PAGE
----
2. Evidence to most people, including me, involves more than sticking up a few book covers and a graph. I felt, along with many people in the backchannel, that you were presenting opinion as fact. I'll cite two examples: your criticism of the Socratic method and Maslow.

3. You don't have to 'cut out' to tweet whilst listening to a keynote. I, along with everyone else there, was perfectly capable of forming an opinion in 140 characters whilst listening to you. It's not rocket science.

4. People were annoyed by your swearing because it seemed a desperate attempt at some kind of credibility. As one tweeter put it: 'serious dad tries to impress hipster audience'

5. You criticised *all* Physics lecturers based on your own, narrow, experiences. You did likewise with schoolteachers because you're a school governor. Having worked in schools up until this year, I found your undifferentiated criticism and lack of nuance unjustifiable.

As you well know, the opening keynote sets the tone for the conference. I'm not sure it was the best tone to set.

Martin - TheUniversityBlog said...

If lectures were the single source of information intake, we'd be in trouble. But they're not.

That's why I see a purpose in lectures, and a wild variation in how effective they are. Lectures needn't be obligatory, but they are useful in certain learning situations.

What I couldn't make out was how you proposed lectures should be fundamentally changed. You said that the answers are staring us in the face. At the same time, you argued that new technology and shorter TED-style lectures were not enough. That may be the case, so what should be done?

If new techniques don’t resemble lectures, we end up abandoning lectures rather than rethinking them. You may be comfortable with that, but it sounded like you weren't specifically calling for the outright death of the lecture in all forms. Am I right that you were saying "Don't fiddle with it, rethink it"?

Sue Beckingham said...

Given that many delegates had got up at an unearthly hour that morning to catch a train or drive from various parts of the country, I personally thought your keynote was just what we needed to wake us up and get things buzzing! My perception of the audience reaction was not that you didn't have evidence, not that they actually all disagreed, but actually that you didn't supply them there and then with the 'magical' alternative that would keep all students engaged for ever more! If you know the answer, you could become a very rich man!

Seb Schmoller said...

I'm grateful to Donald for having had the courage to be very challenging at ALT-C 2010.

Later this month the full video of "Don't lecture me" should be up on ClipsFromALT, along with a transcript.

Concerning Twitter, I've got mixed views about the way that Twitter works in these situations.

Personally I'm incapable of following a line of argument whilst i) trying to write pithy observations on it, and ii) keeping an eye on what other people using Twitter are writing; and I suspect that the research evidence would show that those who think they can multi-task in this way are, like texting drivers, deluding themselves.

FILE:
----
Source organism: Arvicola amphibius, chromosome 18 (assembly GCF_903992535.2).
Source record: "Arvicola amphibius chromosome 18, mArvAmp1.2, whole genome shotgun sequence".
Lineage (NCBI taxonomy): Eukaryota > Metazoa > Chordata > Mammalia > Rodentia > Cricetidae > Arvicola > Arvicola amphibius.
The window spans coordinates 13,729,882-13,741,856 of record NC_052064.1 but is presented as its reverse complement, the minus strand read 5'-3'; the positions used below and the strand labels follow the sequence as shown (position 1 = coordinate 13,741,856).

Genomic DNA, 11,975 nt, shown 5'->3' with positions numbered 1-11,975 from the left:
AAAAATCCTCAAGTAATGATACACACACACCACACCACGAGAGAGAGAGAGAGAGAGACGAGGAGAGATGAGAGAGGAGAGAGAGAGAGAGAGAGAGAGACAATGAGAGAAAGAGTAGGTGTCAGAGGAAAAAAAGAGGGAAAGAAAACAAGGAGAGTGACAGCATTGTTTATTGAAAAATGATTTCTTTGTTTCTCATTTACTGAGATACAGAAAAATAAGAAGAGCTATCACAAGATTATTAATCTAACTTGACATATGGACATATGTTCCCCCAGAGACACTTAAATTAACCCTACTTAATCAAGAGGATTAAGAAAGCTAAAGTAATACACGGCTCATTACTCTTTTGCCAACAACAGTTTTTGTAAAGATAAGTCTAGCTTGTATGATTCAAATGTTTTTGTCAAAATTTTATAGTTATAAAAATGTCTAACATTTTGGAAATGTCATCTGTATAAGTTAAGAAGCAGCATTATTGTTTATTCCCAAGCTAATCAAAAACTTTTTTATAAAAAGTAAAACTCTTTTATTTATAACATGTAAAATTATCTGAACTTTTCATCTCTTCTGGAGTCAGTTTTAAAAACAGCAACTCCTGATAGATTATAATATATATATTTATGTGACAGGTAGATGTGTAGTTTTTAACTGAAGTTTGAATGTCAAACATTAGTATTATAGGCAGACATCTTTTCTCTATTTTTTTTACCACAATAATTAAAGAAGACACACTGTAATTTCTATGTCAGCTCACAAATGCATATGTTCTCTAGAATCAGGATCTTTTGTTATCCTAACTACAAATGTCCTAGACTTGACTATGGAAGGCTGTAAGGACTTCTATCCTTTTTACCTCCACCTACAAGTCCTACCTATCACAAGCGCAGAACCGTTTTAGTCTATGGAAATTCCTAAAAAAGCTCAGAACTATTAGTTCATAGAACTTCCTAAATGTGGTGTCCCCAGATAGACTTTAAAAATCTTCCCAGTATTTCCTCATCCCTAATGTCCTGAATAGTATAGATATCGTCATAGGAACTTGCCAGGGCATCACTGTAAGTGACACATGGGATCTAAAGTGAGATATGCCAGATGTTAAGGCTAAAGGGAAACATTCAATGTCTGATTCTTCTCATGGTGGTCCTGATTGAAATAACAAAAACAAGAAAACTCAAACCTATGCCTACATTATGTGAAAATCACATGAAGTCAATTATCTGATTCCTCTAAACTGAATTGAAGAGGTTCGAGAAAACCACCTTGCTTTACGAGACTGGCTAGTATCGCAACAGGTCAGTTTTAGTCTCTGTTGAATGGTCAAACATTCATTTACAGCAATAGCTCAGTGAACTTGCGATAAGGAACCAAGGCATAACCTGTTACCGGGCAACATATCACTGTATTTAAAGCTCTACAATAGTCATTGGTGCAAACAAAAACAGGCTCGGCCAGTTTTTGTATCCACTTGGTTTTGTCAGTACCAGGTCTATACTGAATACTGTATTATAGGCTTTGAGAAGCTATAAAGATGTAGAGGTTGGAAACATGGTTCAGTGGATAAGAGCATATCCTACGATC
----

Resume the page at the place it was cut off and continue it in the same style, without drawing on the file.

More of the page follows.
And my experience has been that the value of the "back-channel" has varied widely: sometimes it seems to work like a vile feedback loop on a sound system; sometimes it seems to add focus and clarity to a discussion, and to induce productive involvement. In the case of Donald's keynote it seems to have done both.

Concerning the "back-channel", unless a speaker actively wants it displaying whilst they speak, with a view to using it actively in the course of their talk, I'm against its use in this way (and in the case of Donald's talk it was not displayed).

Seb Schmoller

paul martin said...

Chill ....

Jerry Bakewell said...

So bad lectures are bad and good lectures are good (ditto lecturers) and during the course of the past 3000 years some well-known people did or didn't lecture with varying degrees of success and lecture comes from the Latin meaning to read, and all this makes for an entertaining, hard-hitting, provocative lecture, and this sentence is already too long. Hard to see what the fuss is about.

Unknown said...

I see the point your getting across. Sometimes people have to be challenged, if you were wanting to instigate discussion you certainly did.

Sometimes bribary works as well.

Overall a thought provoking talk, would definatly keep doing the conferences.

Harold Jarche said...

Well said, Donald. I'm sorry I missed it, but like you, I don't attend conferences and only speak when invited. Do you know if the session was recorded?

Donald Clark said...

Jerry Bakewell
A snide, selective sentence is not an argument. I presented a range of sources and piles of evidence showing that 'lectures' are pedagogically weak. If people want to live with the fact that HE teaching is poorly executed then so be it. Just don't expect me to agree.

Donald Clark said...

Sorry, but replying to comments one by one is difficult in Blogger. I had 40 mins to do the groundwork so couldn't provide all the alternatives in that time – that would be several other presentations, and believe me I’ve given many of those. I suppose my point was to demolish the current practice, and give evidence for my belief that HE has at its core, some very weak pedagogy, rather than present full alternatives.
However, I have devoted the whole of my adult life to providing learning solutions that were ALL alternatives to 'lectures'. I have a passionate belief in alternative pedagogic techniques which include sophisticated blends (blended learning, not blended teaching), but more importantly have implemented large scale solutions in FE, HE, public and private sector organisations. I continue to support this effort as a non-exec in public (UFI) and private sector organisations. In addition I have published dozens of papers outlining these alternatives and presented dozens of talks that focus on real case studies and alternatives.